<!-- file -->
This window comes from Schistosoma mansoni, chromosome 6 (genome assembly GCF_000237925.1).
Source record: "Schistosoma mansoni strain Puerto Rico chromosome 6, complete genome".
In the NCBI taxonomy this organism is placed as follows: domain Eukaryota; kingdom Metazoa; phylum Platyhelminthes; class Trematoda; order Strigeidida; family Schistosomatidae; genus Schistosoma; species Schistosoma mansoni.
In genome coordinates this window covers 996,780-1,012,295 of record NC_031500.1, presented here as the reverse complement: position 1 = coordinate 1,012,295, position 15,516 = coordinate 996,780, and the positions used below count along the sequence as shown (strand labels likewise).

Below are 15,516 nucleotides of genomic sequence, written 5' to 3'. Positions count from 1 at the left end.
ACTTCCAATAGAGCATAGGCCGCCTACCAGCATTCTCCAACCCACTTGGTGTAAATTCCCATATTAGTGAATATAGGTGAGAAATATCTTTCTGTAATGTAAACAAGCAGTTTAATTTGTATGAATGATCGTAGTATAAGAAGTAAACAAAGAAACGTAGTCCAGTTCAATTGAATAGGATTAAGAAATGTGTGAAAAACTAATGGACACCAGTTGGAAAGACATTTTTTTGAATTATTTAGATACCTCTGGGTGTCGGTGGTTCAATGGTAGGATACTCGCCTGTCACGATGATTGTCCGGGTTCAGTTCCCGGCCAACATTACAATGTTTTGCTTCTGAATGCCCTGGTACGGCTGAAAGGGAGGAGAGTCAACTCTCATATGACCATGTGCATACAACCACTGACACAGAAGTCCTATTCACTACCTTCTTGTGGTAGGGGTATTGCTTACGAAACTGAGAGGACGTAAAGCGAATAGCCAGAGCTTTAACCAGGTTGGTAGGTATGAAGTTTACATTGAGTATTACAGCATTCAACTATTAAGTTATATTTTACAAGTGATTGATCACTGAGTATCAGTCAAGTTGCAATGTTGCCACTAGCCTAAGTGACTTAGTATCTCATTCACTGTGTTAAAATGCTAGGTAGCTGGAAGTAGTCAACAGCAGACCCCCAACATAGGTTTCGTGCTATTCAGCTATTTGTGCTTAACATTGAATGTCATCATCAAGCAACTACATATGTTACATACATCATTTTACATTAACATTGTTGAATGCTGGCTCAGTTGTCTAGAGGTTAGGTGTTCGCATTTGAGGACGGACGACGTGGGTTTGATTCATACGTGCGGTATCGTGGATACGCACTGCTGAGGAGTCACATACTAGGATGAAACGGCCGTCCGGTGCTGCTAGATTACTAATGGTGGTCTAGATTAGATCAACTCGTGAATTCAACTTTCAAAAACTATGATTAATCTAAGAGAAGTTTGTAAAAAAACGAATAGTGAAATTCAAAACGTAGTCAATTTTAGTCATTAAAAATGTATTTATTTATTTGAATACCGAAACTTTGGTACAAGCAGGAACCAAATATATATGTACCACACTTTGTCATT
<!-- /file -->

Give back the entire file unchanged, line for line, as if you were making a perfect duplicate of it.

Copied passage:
This window comes from Schistosoma mansoni, chromosome 6 (genome assembly GCF_000237925.1).
Source record: "Schistosoma mansoni strain Puerto Rico chromosome 6, complete genome".
In the NCBI taxonomy this organism is placed as follows: domain Eukaryota; kingdom Metazoa; phylum Platyhelminthes; class Trematoda; order Strigeidida; family Schistosomatidae; genus Schistosoma; species Schistosoma mansoni.
In genome coordinates this window covers 996,780-1,012,295 of record NC_031500.1, presented here as the reverse complement: position 1 = coordinate 1,012,295, position 15,516 = coordinate 996,780, and the positions used below count along the sequence as shown (strand labels likewise).

Below are 15,516 nucleotides of genomic sequence, written 5' to 3'. Positions count from 1 at the left end.
ACTTCCAATAGAGCATAGGCCGCCTACCAGCATTCTCCAACCCACTTGGTGTAAATTCCCATATTAGTGAATATAGGTGAGAAATATCTTTCTGTAATGTAAACAAGCAGTTTAATTTGTATGAATGATCGTAGTATAAGAAGTAAACAAAGAAACGTAGTCCAGTTCAATTGAATAGGATTAAGAAATGTGTGAAAAACTAATGGACACCAGTTGGAAAGACATTTTTTTGAATTATTTAGATACCTCTGGGTGTCGGTGGTTCAATGGTAGGATACTCGCCTGTCACGATGATTGTCCGGGTTCAGTTCCCGGCCAACATTACAATGTTTTGCTTCTGAATGCCCTGGTACGGCTGAAAGGGAGGAGAGTCAACTCTCATATGACCATGTGCATACAACCACTGACACAGAAGTCCTATTCACTACCTTCTTGTGGTAGGGGTATTGCTTACGAAACTGAGAGGACGTAAAGCGAATAGCCAGAGCTTTAACCAGGTTGGTAGGTATGAAGTTTACATTGAGTATTACAGCATTCAACTATTAAGTTATATTTTACAAGTGATTGATCACTGAGTATCAGTCAAGTTGCAATGTTGCCACTAGCCTAAGTGACTTAGTATCTCATTCACTGTGTTAAAATGCTAGGTAGCTGGAAGTAGTCAACAGCAGACCCCCAACATAGGTTTCGTGCTATTCAGCTATTTGTGCTTAACATTGAATGTCATCATCAAGCAACTACATATGTTACATACATCATTTTACATTAACATTGTTGAATGCTGGCTCAGTTGTCTAGAGGTTAGGTGTTCGCATTTGAGGACGGACGACGTGGGTTTGATTCATACGTGCGGTATCGTGGATACGCACTGCTGAGGAGTCACATACTAGGATGAAACGGCCGTCCGGTGCTGCTAGATTACTAATGGTGGTCTAGATTAGATCAACTCGTGAATTCAACTTTCAAAAACTATGATTAATCTAAGAGAAGTTTGTAAAAAAACGAATAGTGAAATTCAAAACGTAGTCAATTTTAGTCATTAAAAATGTATTTATTTATTTGAATACCGAAACTTTGGTACAAGCAGGAACCAAATATATATGTACCACACTTTGTCATT